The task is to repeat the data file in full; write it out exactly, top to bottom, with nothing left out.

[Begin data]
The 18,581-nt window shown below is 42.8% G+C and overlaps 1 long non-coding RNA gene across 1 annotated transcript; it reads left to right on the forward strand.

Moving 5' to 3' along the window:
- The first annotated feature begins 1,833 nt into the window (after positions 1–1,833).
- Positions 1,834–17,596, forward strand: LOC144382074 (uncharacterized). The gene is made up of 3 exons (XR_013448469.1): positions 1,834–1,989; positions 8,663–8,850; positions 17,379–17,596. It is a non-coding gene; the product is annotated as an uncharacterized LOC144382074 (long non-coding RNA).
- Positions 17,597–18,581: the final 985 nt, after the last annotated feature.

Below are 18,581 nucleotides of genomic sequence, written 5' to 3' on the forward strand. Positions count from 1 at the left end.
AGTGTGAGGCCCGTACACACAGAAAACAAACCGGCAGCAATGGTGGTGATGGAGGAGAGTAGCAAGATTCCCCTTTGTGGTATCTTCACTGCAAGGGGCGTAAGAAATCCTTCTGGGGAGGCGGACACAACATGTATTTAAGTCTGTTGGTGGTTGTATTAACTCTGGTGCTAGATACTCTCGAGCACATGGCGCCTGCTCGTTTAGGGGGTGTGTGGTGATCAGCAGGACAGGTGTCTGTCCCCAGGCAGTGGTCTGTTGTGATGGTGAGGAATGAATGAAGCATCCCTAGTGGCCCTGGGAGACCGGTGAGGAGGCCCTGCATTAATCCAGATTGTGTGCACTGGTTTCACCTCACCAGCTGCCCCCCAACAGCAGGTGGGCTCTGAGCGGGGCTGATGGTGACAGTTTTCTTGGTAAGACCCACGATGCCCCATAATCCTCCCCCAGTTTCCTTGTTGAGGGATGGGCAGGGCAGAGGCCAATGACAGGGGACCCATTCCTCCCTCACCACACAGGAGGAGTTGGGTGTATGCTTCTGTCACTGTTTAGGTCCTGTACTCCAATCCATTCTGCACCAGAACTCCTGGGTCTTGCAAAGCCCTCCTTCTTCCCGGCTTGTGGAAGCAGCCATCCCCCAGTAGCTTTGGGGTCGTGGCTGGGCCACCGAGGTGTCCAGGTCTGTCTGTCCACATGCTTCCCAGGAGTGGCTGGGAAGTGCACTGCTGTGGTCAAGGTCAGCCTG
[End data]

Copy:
The 18,581-nt window shown below is 42.8% G+C and overlaps 1 long non-coding RNA gene across 1 annotated transcript; it reads left to right on the forward strand.

Moving 5' to 3' along the window:
- The first annotated feature begins 1,833 nt into the window (after positions 1–1,833).
- Positions 1,834–17,596, forward strand: LOC144382074 (uncharacterized). The gene is made up of 3 exons (XR_013448469.1): positions 1,834–1,989; positions 8,663–8,850; positions 17,379–17,596. It is a non-coding gene; the product is annotated as an uncharacterized LOC144382074 (long non-coding RNA).
- Positions 17,597–18,581: the final 985 nt, after the last annotated feature.

Below are 18,581 nucleotides of genomic sequence, written 5' to 3' on the forward strand. Positions count from 1 at the left end.
AGTGTGAGGCCCGTACACACAGAAAACAAACCGGCAGCAATGGTGGTGATGGAGGAGAGTAGCAAGATTCCCCTTTGTGGTATCTTCACTGCAAGGGGCGTAAGAAATCCTTCTGGGGAGGCGGACACAACATGTATTTAAGTCTGTTGGTGGTTGTATTAACTCTGGTGCTAGATACTCTCGAGCACATGGCGCCTGCTCGTTTAGGGGGTGTGTGGTGATCAGCAGGACAGGTGTCTGTCCCCAGGCAGTGGTCTGTTGTGATGGTGAGGAATGAATGAAGCATCCCTAGTGGCCCTGGGAGACCGGTGAGGAGGCCCTGCATTAATCCAGATTGTGTGCACTGGTTTCACCTCACCAGCTGCCCCCCAACAGCAGGTGGGCTCTGAGCGGGGCTGATGGTGACAGTTTTCTTGGTAAGACCCACGATGCCCCATAATCCTCCCCCAGTTTCCTTGTTGAGGGATGGGCAGGGCAGAGGCCAATGACAGGGGACCCATTCCTCCCTCACCACACAGGAGGAGTTGGGTGTATGCTTCTGTCACTGTTTAGGTCCTGTACTCCAATCCATTCTGCACCAGAACTCCTGGGTCTTGCAAAGCCCTCCTTCTTCCCGGCTTGTGGAAGCAGCCATCCCCCAGTAGCTTTGGGGTCGTGGCTGGGCCACCGAGGTGTCCAGGTCTGTCTGTCCACATGCTTCCCAGGAGTGGCTGGGAAGTGCACTGCTGTGGTCAAGGTCAGCCTG